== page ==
Hey, pack your bags everyone! We’re taking trips again! The house is free of baby clutter! We have everything in order with a bit of energy to spare. The kids dress themselves, they’re easy to take everywhere, and becoming more independent everyday. For our baby fixes, we get to love our niece and cousin, “Baby Autumn” and go to Jazzercise and see sweet smiley Bella. Everything is perfect!

But wait…I don’t feel good. Something doesn’t feel quite right. Maybe I should count back some days and study last month’s calendar. Then I move to the computer for some quick research. Next, I go to the store for an unlikely purchase and make a joke to my friend, who is working the register. Cross your fingers, I say.

Back home, I unwrap the box—a three pack. (You girls know what I’m talking about.) I take one. My eyes must be tricking me. I try the second. What? I move onto the third. No way.

I sit on the surprise and shock for ten days before I can reach George, once again in the middle of the Alaska blackcod and halibut season, via satellite phone.

“You’re going to be really mad,” I say. In retrospect, that was probably not the best opening I could have come up with. George thought I had bought a new car! By the end of the conversation, I’m sure he was wishing it was only a new car.

Now nine weeks along and slowly overcoming the shock, it looks like George is going to be a father of three. This has been an extremely long several weeks. Wow. How to sort it all out? With thanks to my Jazzercise friends, the crew, our families, and a book or two, we are slowly getting used to the idea.

I’ve seen the heartbeat on the ultrasound screen and could not believe my eyes. That little peanut with the strong beating heart blew me away. It reminded me what a miracle growing life is, and what a strange thing to be experiencing it again after all the heartache and grief we went through to get our family started in the first place. 

I have a lot of questions, though. Aren’t we too old for this? How on earth did this happen? How will I ever nurse a baby all night and then get up to take my two other children to kindergarten and preschool every morning? How will I take care of three children under six, often without G? And for that matter…will I be giving birth without him this time? The baby is due during the most critical portion of the crab season in January. He absolutely cannot miss that part, for it’s a huge amount of our income for the year. If he cannot be here, which friend will I choose to help me?

Aaah. As my dear friend Amanda pointed out, that’s why we have nine months of pregnancy. Time to get used to the surprise, time to work it all out and get used to the idea of a new direction for the family. G has been a real trooper; shocked and confounded at first and experiencing a bit of denial, he has come around as he always does. Thanks also to our crew; you guys are beyond awesome. They were genuinely excited and full of congratulations for George, and as I’ve experienced, that support, understanding, and joy carries you through the doubt and concern.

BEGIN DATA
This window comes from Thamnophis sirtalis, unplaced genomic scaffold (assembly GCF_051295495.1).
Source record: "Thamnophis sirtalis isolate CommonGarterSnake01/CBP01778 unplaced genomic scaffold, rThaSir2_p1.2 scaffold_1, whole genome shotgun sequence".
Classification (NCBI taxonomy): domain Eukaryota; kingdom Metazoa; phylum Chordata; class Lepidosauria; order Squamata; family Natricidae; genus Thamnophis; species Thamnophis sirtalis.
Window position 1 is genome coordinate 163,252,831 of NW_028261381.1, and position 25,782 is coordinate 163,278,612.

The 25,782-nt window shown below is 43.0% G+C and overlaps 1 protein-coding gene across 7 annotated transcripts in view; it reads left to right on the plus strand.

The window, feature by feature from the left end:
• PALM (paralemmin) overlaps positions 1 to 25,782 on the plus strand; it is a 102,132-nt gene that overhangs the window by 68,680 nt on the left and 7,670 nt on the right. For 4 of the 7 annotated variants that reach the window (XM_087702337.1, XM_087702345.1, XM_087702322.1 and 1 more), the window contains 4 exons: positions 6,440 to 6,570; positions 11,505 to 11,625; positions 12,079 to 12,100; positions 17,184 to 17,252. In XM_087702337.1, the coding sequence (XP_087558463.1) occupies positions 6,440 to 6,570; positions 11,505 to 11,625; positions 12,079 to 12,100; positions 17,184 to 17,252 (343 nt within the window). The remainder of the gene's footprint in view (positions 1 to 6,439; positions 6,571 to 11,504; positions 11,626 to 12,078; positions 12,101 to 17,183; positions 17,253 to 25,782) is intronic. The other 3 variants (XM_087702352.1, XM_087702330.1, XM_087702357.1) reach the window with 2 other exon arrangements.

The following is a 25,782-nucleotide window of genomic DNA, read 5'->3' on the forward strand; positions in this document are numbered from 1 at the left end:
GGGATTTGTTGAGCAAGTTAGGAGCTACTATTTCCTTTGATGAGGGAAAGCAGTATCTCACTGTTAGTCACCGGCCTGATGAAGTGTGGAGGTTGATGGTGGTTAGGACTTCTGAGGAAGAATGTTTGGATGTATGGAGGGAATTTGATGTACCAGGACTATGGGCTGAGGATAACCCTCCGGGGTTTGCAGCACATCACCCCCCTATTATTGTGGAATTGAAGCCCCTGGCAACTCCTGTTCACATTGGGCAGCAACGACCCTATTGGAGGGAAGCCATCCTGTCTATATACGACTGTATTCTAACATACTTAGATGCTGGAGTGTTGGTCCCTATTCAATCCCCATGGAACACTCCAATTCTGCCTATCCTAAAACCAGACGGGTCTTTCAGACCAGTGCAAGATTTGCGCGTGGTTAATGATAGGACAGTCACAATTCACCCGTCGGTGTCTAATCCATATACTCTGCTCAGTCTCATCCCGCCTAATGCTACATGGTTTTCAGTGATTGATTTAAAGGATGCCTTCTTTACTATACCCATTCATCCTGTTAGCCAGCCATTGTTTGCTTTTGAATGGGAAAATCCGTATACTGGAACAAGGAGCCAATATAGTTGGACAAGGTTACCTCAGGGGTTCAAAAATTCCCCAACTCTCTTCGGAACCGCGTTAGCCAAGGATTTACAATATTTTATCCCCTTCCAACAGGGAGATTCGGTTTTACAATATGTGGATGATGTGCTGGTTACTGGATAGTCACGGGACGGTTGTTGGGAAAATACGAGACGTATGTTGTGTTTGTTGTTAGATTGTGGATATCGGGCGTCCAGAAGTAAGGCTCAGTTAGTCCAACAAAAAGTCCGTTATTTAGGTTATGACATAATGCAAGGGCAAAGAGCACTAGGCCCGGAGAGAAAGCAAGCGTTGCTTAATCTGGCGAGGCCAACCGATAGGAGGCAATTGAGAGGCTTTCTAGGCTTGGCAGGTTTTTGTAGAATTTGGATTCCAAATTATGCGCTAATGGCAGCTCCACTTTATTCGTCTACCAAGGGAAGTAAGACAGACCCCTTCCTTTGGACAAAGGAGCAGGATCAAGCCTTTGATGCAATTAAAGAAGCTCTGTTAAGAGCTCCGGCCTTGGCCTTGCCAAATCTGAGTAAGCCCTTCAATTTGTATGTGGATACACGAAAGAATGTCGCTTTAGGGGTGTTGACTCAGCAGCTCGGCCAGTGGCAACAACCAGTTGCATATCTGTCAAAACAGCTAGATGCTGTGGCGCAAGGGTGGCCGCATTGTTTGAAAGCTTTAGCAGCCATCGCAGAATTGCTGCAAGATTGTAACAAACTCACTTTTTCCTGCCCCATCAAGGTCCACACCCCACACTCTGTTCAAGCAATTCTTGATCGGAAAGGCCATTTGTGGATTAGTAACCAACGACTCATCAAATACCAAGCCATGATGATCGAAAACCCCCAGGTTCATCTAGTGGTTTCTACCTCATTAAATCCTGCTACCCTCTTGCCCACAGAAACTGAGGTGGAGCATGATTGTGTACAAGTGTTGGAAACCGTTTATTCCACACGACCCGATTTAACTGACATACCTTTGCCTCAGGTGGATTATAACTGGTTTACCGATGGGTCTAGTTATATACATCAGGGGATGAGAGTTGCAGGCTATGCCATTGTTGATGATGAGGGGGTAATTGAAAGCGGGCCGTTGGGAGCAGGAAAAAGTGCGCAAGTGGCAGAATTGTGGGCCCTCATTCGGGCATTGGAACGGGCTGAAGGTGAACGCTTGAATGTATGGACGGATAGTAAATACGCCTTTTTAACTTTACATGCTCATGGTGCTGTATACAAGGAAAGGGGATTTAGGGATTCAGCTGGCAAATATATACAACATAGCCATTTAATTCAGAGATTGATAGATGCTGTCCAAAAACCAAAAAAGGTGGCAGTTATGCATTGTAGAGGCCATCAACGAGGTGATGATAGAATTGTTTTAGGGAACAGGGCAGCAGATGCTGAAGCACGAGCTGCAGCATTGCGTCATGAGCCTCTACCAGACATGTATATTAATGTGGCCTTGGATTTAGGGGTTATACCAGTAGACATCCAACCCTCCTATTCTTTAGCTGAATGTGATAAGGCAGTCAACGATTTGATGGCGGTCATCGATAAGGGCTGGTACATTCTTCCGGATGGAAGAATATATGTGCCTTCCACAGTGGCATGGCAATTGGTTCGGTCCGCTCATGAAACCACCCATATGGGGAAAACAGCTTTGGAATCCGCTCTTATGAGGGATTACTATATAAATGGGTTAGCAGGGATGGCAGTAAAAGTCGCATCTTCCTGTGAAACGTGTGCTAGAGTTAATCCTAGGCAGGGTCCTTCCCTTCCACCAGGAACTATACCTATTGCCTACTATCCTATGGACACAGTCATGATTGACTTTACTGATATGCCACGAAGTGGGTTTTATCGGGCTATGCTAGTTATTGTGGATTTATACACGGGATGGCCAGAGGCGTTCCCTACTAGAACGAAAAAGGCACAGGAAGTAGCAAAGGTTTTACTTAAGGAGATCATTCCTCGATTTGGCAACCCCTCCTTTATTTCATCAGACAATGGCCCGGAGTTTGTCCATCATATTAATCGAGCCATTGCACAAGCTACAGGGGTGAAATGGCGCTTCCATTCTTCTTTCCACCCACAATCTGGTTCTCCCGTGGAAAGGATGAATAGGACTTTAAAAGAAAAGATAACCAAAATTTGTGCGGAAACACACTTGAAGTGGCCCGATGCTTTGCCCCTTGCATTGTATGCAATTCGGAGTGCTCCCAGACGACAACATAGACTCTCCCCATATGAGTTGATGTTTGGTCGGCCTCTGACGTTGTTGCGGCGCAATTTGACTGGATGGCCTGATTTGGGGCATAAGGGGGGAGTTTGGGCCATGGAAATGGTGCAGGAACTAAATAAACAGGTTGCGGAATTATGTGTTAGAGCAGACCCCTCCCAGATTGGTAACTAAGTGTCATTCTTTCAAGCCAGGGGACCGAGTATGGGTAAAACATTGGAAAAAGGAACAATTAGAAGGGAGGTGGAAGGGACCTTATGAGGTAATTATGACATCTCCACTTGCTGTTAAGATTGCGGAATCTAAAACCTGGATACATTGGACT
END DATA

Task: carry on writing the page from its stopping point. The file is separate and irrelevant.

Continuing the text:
Oddly, once this new baby is born, there will be about a dozen kids among G, Bryan, Brett, Johnny, and Oscar. What a great boat family, Jazzercise family, and blood family to belong to. Love all of you so much!

So, Happy Father’s Day, George. I love you for your hard work, loyalty, dedication, strength, perspective, humor, and acceptance for what is. Your two—possibly three—children love you, and so do I. More than words could ever, ever express. I would not want to go through one day of my life without you.

Happy Halloween!

Some time ago, Eva informed me she wanted to be a kitty for Halloween.

“That is so sweet,” I thought. I immediately went online and researched girl’s kitty costumes.

WOW.

I did not expect to find what I found. Headband ears, long tails, short sequined skirts and racy tights, modeled by young girls, was not exactly the look I had in mind for my four-year-old.

I searched throughout the night and eventually found a costume in line with our needs: an innocent, sweet, furry, little girl’s kitty costume (pictured on Eva below).

I was a bit taken aback that it took no time at all to find a kitty costume a playmate might wear (even though my search specifically mentioned “child”), but quite a bit of searching to find a kitty costume a small child might wear.

No matter.

I was in tears this evening when I watched my Eva and Vincent trick-or-treat door-to-door for the very first time. Last year, we went to our small downtown to trick or treat at local businesses. This year, Eva opted out of that in favor of the neighborhood door-to-door. She couldn’t wait to have Vincent go up and ring our neighbors’ doorbells, then stand back with him and sing “Trick or Treat!”

Most of you know that I struggled with infertility before I was blessed with the miracle of Eva, and then Vincent. I never dreamed I would be so surprised, so lucky, to have children to take to parades or dress up for Halloween.

As I watched my two precious babies cross the streets with Daddy, ring bells, and look back at me for encouragement, I was overcome with love and gratitude.

Speaking of Daddy, he goes back to work tomorrow. He’s not going to sea yet, but he will be at the harbor every day with the crew getting ready for the Dungeness crab season. We do not want him to start work again, but I just keep reminding myself that at least we can visit the harbor and he is still in cell coverage.

Happy Halloween, all.